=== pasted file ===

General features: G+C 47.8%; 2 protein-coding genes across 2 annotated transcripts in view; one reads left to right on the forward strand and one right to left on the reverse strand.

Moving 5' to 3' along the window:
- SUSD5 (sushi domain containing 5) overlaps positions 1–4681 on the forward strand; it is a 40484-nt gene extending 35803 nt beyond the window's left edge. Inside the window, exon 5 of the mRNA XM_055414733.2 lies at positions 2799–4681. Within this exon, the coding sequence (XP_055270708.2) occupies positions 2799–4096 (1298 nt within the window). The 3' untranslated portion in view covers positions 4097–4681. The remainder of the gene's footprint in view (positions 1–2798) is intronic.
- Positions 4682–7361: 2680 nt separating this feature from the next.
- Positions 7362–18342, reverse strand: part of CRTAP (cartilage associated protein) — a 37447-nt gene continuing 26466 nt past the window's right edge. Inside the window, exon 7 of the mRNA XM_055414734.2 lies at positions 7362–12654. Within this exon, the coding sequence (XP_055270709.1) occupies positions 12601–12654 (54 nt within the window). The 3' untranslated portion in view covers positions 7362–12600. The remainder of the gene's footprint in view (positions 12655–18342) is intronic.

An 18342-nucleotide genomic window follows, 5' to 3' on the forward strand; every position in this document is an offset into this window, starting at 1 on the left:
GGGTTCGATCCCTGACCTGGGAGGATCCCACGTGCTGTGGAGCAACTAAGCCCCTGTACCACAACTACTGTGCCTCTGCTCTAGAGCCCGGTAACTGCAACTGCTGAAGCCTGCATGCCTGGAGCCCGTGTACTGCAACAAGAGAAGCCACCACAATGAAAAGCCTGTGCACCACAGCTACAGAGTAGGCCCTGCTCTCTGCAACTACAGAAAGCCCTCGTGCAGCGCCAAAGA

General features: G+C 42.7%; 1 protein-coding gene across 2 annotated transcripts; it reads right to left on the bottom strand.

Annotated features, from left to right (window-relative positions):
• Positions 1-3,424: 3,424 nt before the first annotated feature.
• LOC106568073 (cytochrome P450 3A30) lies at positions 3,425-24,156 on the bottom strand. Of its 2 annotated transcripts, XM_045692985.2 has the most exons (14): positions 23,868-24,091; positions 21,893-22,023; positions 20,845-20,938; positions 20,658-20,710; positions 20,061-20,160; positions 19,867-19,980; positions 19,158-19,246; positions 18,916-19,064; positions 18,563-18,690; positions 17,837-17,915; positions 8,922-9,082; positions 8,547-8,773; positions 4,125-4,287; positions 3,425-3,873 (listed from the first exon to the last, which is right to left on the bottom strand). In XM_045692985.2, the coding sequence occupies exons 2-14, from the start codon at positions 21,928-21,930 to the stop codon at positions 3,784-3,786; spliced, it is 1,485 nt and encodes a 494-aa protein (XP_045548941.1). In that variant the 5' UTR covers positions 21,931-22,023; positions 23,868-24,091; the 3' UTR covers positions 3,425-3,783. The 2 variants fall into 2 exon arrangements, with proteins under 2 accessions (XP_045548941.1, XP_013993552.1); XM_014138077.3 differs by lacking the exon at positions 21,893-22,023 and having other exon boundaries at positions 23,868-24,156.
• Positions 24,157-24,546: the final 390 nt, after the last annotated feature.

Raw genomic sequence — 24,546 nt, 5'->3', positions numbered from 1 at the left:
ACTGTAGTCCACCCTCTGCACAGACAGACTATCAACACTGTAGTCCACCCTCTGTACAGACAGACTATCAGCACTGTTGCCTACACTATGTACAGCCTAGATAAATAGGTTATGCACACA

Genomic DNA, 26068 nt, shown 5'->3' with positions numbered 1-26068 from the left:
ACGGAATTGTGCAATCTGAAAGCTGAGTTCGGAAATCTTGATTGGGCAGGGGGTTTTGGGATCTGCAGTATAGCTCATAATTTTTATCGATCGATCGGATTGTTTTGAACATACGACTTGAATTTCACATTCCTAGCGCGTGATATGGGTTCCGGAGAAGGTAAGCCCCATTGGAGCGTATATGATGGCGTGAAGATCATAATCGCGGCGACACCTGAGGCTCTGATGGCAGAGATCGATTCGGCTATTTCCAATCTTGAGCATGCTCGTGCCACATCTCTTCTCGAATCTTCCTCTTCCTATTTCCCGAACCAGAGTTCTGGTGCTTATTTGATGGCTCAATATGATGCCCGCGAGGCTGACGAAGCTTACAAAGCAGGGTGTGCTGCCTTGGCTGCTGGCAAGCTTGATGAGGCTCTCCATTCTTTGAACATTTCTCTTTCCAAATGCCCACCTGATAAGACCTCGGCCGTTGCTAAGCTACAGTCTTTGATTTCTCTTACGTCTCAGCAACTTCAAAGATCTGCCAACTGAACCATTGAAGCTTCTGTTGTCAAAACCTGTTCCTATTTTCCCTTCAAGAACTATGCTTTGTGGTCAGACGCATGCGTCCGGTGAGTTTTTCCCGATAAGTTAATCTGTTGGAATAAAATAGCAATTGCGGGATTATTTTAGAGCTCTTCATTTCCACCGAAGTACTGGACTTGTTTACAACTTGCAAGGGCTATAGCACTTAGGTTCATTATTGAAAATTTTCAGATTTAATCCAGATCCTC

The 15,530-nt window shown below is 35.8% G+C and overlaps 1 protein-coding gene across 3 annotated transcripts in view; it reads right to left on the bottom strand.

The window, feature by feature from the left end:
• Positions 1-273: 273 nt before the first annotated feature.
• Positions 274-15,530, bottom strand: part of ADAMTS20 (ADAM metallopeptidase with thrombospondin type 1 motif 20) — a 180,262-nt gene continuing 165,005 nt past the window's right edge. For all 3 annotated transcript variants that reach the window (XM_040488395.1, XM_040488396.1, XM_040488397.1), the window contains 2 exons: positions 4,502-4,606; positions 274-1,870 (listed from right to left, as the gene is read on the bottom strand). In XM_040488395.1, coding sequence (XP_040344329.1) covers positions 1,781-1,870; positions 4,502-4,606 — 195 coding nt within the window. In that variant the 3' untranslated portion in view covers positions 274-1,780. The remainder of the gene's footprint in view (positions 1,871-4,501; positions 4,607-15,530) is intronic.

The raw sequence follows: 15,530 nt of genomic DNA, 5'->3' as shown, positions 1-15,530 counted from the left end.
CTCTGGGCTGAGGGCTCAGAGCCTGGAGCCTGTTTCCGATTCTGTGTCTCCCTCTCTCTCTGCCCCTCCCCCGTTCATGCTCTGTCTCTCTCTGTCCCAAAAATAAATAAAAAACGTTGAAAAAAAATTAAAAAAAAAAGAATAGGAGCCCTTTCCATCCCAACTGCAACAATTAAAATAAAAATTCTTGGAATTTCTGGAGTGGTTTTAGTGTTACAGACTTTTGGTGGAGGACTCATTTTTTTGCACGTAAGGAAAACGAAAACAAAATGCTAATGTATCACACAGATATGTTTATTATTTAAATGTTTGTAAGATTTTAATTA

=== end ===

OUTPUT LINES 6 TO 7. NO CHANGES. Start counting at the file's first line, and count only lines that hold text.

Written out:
An 18342-nucleotide genomic window follows, 5' to 3' on the forward strand; every position in this document is an offset into this window, starting at 1 on the left:
GGGTTCGATCCCTGACCTGGGAGGATCCCACGTGCTGTGGAGCAACTAAGCCCCTGTACCACAACTACTGTGCCTCTGCTCTAGAGCCCGGTAACTGCAACTGCTGAAGCCTGCATGCCTGGAGCCCGTGTACTGCAACAAGAGAAGCCACCACAATGAAAAGCCTGTGCACCACAGCTACAGAGTAGGCCCTGCTCTCTGCAACTACAGAAAGCCCTCGTGCAGCGCCAAAGA